I've had mine for three weeks now and have taken several hundred pictures under a wide range of conditions. I read all the reviews here and on other sites, both for Canon and Nikon mounts before I made a purchase. I hope to compare and contrast my experiences with what I've read here and on other review sites. My camera body is a Canon XTi.

I read some reviews that complained of chromatic aberration (CA). Yes, there is some at the edges, at some focal lengths and apertures. If you look at the test results ([...]) you will see that the lens performs excellently at around f-6.7 to f-8. Almost no CA and excellent sharpness. This lens simply wants to run best at about f-8. So, I've taken to using my camera in Av mode at f-8 when I'm using this lens. Excellent results with no visible CA.

I read some reviews that complained of 'softness' of the images in some situations. This is attributable to two issues. One is that if you let the camera program mode choose an aperture, you may get a very high number. At very high-number apertures (f-16+) the lens is limited in sharpness, not by any design fault, but by a basic law of physics. It's near the diffraction limit for that aperture. The second issue is that at long focal lengths the adaptive multi-point auto-focus algorithms mess up. If you're not watching carefully they may focus on a bush that's 50 feet away leaving the landscape that you were trying to capture out of focus. Blame the camera and not the lens. What I've been doing is using spot focus at longer focal lengths. Focus lock on what is supposed to be in focus and then frame the scene. Do that, and run Av mode at f-8 so you don't get high f-numbers, and 'softness' will not be an issue.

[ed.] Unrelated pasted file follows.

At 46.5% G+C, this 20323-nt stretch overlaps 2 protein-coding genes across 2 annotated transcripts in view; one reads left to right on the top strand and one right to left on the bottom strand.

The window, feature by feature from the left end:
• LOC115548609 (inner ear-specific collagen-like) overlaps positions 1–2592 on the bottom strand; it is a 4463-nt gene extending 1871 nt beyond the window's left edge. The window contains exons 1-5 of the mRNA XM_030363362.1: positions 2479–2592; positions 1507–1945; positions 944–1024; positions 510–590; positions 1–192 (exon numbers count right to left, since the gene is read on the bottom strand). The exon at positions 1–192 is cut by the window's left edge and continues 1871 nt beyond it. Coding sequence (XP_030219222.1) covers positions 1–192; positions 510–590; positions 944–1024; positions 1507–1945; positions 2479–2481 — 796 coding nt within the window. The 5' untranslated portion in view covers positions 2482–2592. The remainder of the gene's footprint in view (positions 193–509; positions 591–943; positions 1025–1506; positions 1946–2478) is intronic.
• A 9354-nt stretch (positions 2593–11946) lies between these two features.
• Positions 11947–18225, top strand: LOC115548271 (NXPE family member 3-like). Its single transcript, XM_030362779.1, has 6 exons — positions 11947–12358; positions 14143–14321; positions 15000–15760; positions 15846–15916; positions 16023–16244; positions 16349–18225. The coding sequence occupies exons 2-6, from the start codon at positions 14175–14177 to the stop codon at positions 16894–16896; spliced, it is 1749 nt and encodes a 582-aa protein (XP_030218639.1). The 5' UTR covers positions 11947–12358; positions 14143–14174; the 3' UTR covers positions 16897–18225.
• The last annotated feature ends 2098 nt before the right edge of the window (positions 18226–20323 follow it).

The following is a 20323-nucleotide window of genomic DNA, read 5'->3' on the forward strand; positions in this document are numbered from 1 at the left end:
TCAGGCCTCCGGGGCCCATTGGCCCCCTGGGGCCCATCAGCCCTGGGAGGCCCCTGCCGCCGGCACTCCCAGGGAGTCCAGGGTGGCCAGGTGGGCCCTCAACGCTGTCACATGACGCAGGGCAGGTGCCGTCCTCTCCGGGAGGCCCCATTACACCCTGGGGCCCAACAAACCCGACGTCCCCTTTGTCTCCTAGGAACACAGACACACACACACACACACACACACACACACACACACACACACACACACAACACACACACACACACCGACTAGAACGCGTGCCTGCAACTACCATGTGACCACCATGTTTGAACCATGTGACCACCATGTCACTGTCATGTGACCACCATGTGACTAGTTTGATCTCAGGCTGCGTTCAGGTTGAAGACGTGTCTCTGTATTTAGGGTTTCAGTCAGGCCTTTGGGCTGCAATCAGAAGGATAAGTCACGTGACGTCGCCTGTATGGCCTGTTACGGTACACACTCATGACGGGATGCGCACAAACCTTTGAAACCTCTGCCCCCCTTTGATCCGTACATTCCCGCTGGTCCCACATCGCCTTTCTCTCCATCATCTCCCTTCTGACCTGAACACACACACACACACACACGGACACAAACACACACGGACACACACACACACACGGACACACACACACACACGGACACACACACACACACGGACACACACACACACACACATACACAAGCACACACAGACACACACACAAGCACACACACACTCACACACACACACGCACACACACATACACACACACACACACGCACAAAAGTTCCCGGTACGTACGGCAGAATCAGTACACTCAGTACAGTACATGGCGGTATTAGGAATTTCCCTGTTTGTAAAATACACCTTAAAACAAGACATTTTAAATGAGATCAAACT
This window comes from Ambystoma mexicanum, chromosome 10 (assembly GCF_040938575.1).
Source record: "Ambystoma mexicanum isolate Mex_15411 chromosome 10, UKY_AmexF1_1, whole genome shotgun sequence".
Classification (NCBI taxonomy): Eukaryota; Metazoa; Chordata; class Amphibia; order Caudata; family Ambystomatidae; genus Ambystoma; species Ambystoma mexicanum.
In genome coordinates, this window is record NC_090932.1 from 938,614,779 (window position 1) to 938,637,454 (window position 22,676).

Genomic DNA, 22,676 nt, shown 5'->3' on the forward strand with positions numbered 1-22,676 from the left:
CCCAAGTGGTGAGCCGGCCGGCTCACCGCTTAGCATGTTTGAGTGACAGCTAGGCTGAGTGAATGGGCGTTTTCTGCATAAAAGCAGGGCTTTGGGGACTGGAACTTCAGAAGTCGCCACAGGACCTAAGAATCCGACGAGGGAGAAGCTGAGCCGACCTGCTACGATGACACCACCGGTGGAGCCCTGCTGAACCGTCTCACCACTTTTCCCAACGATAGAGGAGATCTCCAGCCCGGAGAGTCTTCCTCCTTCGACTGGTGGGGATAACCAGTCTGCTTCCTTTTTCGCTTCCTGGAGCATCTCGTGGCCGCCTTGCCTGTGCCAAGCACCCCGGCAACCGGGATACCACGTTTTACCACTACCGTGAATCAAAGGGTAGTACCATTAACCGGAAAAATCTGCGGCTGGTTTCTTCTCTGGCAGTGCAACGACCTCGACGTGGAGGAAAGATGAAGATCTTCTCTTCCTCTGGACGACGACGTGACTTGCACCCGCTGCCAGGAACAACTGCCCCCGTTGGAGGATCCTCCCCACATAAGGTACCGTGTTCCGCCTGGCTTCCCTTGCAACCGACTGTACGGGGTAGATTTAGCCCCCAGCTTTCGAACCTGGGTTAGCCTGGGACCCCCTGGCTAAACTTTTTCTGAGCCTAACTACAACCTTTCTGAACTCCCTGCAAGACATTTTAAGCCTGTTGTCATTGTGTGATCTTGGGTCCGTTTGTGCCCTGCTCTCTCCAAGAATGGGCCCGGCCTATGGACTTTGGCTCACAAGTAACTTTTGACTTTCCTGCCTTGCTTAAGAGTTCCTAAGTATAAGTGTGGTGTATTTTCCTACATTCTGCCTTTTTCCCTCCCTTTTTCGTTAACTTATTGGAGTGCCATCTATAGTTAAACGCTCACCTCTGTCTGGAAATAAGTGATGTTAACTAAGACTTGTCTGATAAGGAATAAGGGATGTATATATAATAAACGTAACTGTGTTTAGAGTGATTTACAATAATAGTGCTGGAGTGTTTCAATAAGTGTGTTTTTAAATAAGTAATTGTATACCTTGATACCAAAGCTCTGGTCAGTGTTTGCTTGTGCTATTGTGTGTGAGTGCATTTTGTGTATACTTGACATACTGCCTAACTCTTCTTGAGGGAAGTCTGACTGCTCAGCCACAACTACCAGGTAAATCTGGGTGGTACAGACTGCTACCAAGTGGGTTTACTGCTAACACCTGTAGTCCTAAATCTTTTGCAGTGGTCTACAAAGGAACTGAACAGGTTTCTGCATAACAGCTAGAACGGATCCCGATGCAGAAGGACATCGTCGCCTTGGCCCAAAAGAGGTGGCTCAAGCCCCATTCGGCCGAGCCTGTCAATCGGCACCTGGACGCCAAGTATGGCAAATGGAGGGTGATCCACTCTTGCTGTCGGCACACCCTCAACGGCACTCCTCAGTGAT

I've read some complaints of slowness or inconsistency of focus.
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159 of 166 people found the following review helpful By Walter O. Koenig on October 8, 2008
Style Name: Nikon
Like the previous reviewer, Y. Fukunaga, I too bought this lens last week and I am also using it on a Nikon D300. I agree with just everything in the previous review, so I will not repeat it again. The reason the zoom ring doesn't move smoothly between 70 and 150 mm is to prevent lens creep, a notorious problem with the Nikkor 18-200 and that is one of the main reasons I did not get that lens. The Tamron got a very good review in the October issue of "Popular Photography and Imaging" and I tend to believe the reviews I read in that magazine. I have also had very good experiences with the Tamron 90mm macro and Tamron customer service which is well known for being responsive and efficient.

I bought this lens because I wanted a good walk around lens. I do a lot of walking and often don't feel like carrying a bag and changing lenses. Also I wanted a all-in-one lens to use when traveling. I was pleasantly surprised by the sharpness of the lens at both at wide 18mm and tele 270mm and in my opinion the distortion and vignetting of the lens are minimal and really only noticeable a little at the high end. The lens could have a more solid feel to it, it fells plasticky, but then it would not be as light as it is. Also f/6.3 at 270mm is quite slow, so don't expect to use it in low light situations. The VC, vibration compensation seems to work well.

So far, so good. I can recommend this lens as a general walk around or travel lens with no hesitation. I am very satisfied and I'm glad that third party lenses are giving the Nikon glass a run for their money. I would like to note that I purchased this lens on October 4, so I will add to or edit this review as I use this lens more.

Update October 15. The lens started developing lens creep a few days ago starting at about 50mm.